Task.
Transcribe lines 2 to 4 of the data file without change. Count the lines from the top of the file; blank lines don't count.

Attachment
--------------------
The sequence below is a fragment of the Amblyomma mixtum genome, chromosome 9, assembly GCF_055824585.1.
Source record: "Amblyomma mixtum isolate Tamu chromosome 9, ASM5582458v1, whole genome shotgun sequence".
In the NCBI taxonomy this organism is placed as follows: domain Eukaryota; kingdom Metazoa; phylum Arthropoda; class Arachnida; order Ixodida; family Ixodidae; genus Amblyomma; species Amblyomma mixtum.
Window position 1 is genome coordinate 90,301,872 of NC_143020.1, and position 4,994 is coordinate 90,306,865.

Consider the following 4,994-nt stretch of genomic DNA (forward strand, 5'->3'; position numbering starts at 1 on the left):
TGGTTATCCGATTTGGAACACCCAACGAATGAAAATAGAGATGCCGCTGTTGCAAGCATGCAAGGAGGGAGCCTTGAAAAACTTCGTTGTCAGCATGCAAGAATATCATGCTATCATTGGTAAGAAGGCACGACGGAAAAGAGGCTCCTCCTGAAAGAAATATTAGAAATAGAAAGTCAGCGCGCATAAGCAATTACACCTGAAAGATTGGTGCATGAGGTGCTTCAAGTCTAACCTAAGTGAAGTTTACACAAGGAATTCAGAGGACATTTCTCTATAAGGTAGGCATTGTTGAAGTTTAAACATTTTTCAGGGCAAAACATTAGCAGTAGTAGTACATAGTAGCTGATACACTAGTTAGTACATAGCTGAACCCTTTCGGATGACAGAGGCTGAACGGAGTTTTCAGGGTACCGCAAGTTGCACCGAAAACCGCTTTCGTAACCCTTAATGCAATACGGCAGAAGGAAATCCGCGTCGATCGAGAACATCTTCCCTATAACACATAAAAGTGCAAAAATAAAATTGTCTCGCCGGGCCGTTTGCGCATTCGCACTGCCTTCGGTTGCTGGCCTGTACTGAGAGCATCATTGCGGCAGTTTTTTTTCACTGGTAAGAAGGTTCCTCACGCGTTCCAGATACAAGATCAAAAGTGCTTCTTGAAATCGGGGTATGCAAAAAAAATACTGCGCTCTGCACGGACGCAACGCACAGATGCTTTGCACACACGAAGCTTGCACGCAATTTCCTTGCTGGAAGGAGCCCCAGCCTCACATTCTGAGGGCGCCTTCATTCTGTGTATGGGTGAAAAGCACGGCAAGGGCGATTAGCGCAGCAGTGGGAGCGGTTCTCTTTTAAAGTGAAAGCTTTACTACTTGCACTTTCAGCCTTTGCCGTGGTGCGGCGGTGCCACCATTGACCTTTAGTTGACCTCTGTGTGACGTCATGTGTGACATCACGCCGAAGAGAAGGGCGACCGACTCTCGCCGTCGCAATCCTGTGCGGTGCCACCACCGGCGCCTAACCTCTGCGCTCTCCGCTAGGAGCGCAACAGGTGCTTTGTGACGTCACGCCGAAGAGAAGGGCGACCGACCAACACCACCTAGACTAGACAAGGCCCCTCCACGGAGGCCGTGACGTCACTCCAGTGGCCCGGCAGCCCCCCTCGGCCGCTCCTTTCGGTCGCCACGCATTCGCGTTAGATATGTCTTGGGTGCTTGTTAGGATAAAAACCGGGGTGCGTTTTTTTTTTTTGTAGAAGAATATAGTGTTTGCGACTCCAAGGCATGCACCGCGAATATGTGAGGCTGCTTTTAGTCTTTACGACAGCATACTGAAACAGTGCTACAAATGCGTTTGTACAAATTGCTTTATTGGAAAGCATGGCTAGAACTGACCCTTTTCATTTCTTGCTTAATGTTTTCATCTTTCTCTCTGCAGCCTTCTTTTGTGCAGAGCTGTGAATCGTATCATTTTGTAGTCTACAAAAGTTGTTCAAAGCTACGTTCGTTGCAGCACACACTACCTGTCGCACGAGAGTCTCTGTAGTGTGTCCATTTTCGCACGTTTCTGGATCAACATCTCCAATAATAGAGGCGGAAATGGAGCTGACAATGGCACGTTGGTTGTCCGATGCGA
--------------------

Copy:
Source record: "Amblyomma mixtum isolate Tamu chromosome 9, ASM5582458v1, whole genome shotgun sequence".
In the NCBI taxonomy this organism is placed as follows: domain Eukaryota; kingdom Metazoa; phylum Arthropoda; class Arachnida; order Ixodida; family Ixodidae; genus Amblyomma; species Amblyomma mixtum.
Window position 1 is genome coordinate 90,301,872 of NC_143020.1, and position 4,994 is coordinate 90,306,865.